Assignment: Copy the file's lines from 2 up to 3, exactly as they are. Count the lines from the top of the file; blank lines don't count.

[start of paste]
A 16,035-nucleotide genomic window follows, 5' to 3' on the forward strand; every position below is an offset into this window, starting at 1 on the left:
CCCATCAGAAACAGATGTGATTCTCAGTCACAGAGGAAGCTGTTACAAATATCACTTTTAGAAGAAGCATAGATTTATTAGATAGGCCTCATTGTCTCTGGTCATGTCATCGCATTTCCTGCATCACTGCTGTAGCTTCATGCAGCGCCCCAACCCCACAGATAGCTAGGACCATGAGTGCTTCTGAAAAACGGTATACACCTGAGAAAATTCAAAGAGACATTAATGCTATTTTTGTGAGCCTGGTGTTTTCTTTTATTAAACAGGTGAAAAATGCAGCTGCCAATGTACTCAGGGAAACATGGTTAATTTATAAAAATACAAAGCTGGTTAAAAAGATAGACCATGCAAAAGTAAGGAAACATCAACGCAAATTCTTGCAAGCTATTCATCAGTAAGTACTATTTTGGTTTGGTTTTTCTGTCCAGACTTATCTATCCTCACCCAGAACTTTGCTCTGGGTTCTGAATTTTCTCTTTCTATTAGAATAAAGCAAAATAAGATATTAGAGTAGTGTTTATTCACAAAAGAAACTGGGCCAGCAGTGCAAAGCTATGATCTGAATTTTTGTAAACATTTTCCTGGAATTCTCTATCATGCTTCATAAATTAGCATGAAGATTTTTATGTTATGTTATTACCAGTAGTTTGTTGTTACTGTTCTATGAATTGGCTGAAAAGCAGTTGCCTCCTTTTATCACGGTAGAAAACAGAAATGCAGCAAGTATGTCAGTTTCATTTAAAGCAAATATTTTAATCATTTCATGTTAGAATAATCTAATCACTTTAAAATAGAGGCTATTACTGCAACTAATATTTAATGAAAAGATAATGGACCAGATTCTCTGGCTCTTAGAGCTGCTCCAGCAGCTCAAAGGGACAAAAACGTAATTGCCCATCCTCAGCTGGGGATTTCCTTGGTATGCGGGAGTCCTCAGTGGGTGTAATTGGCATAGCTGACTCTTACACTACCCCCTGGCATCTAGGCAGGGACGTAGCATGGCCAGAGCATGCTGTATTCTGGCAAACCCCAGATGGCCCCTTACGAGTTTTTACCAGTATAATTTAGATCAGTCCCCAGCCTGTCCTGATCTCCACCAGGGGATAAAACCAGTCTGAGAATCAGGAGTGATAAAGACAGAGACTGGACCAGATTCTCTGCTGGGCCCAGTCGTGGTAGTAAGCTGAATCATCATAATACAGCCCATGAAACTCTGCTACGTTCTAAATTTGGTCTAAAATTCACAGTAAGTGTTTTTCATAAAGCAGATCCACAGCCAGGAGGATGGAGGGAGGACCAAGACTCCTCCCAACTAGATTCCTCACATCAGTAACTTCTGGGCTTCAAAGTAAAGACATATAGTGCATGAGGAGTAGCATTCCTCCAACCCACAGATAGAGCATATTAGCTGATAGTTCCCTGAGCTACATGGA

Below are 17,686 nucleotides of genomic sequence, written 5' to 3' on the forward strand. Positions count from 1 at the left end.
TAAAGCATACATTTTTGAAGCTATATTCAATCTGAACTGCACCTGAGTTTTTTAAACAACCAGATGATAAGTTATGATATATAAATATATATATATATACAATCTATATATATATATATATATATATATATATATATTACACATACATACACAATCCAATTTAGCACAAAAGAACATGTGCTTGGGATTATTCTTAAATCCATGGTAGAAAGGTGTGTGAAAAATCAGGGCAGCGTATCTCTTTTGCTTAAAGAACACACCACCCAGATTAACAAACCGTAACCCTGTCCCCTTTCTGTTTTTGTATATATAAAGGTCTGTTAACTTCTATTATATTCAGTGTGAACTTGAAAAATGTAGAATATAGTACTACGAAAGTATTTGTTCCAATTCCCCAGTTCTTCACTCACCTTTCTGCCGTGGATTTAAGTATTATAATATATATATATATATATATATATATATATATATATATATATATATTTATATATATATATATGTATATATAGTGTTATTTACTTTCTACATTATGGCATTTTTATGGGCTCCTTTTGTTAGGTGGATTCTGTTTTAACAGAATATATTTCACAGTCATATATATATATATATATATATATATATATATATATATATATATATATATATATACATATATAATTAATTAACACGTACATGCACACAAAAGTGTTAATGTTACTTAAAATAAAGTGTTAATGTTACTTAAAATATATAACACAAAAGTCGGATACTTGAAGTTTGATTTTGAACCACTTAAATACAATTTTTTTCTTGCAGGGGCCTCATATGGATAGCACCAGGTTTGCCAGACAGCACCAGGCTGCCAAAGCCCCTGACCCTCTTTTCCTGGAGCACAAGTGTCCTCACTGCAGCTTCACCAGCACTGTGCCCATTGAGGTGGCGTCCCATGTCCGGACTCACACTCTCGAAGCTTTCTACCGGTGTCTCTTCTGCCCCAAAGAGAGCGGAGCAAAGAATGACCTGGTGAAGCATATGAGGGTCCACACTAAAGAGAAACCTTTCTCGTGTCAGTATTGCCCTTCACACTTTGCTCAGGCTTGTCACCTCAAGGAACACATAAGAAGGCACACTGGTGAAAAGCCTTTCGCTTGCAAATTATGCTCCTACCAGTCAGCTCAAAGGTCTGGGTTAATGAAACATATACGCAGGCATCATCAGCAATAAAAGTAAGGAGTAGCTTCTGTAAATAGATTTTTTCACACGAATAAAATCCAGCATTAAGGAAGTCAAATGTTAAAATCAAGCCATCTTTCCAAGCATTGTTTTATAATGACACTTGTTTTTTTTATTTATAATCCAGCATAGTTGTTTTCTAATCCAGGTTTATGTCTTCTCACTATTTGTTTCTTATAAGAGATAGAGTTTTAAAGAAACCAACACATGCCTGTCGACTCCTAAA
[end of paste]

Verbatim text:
CCCATCAGAAACAGATGTGATTCTCAGTCACAGAGGAAGCTGTTACAAATATCACTTTTAGAAGAAGCATAGATTTATTAGATAGGCCTCATTGTCTCTGGTCATGTCATCGCATTTCCTGCATCACTGCTGTAGCTTCATGCAGCGCCCCAACCCCACAGATAGCTAGGACCATGAGTGCTTCTGAAAAACGGTATACACCTGAGAAAATTCAAAGAGACATTAATGCTATTTTTGTGAGCCTGGTGTTTTCTTTTATTAAACAGGTGAAAAATGCAGCTGCCAATGTACTCAGGGAAACATGGTTAATTTATAAAAATACAAAGCTGGTTAAAAAGATAGACCATGCAAAAGTAAGGAAACATCAACGCAAATTCTTGCAAGCTATTCATCAGTAAGTACTATTTTGGTTTGGTTTTTCTGTCCAGACTTATCTATCCTCACCCAGAACTTTGCTCTGGGTTCTGAATTTTCTCTTTCTATTAGAATAAAGCAAAATAAGATATTAGAGTAGTGTTTATTCACAAAAGAAACTGGGCCAGCAGTGCAAAGCTATGATCTGAATTTTTGTAAACATTTTCCTGGAATTCTCTATCATGCTTCATAAATTAGCATGAAGATTTTTATGTTATGTTATTACCAGTAGTTTGTTGTTACTGTTCTATGAATTGGCTGAAAAGCAGTTGCCTCCTTTTATCACGGTAGAAAACAGAAATGCAGCAAGTATGTCAGTTTCATTTAAAGCAAATATTTTAATCATTTCATGTTAGAATAATCTAATCACTTTAAAATAGAGGCTATTACTGCAACTAATATTTAATGAAAAGATAATGGACCAGATTCTCTGGCTCTTAGAGCTGCTCCAGCAGCTCAAAGGGACAAAAACGTAATTGCCCATCCTCAGCTGGGGATTTCCTTGGTATGCGGGAGTCCTCAGTGGGTGTAATTGGCATAGCTGACTCTTACACTACCCCCTGGCATCTAGGCAGGGACGTAGCATGGCCAGAGCATGCTGTATTCTGGCAAACCCCAGATGGCCCCTTACGAGTTTTTACCAGTATAATTTAGATCAGTCCCCAGCCTGTCCTGATCTCCACCAGGGGATAAAACCAGTCTGAGAATCAGGAGTGATAAAGACAGAGACTGGACCAGATTCTCTGCTGGGCCCAGTCGTGGTAGTAAGCTGAATCATCATAATACAGCCCATGAAACTCTGCTACGTTCTAAATTTGGTCTAAAATTCACAGTAAGTGTTTTTCATAAAGCAGATCCACAGCCAGGAGGATGGAGGGAGGACCAAGACTCCTCCCAACTAGATTCCTCACATCAGTAACTTCTGGGCTTCAAAGTAAAGACATATAGTGCATGAGGAGTAGCATTCCTCCAACCCACAGATAGAGCATATTAGCTGATAGTTCCCTGAGCTACATGGA

Below are 17,686 nucleotides of genomic sequence, written 5' to 3' on the forward strand. Positions count from 1 at the left end.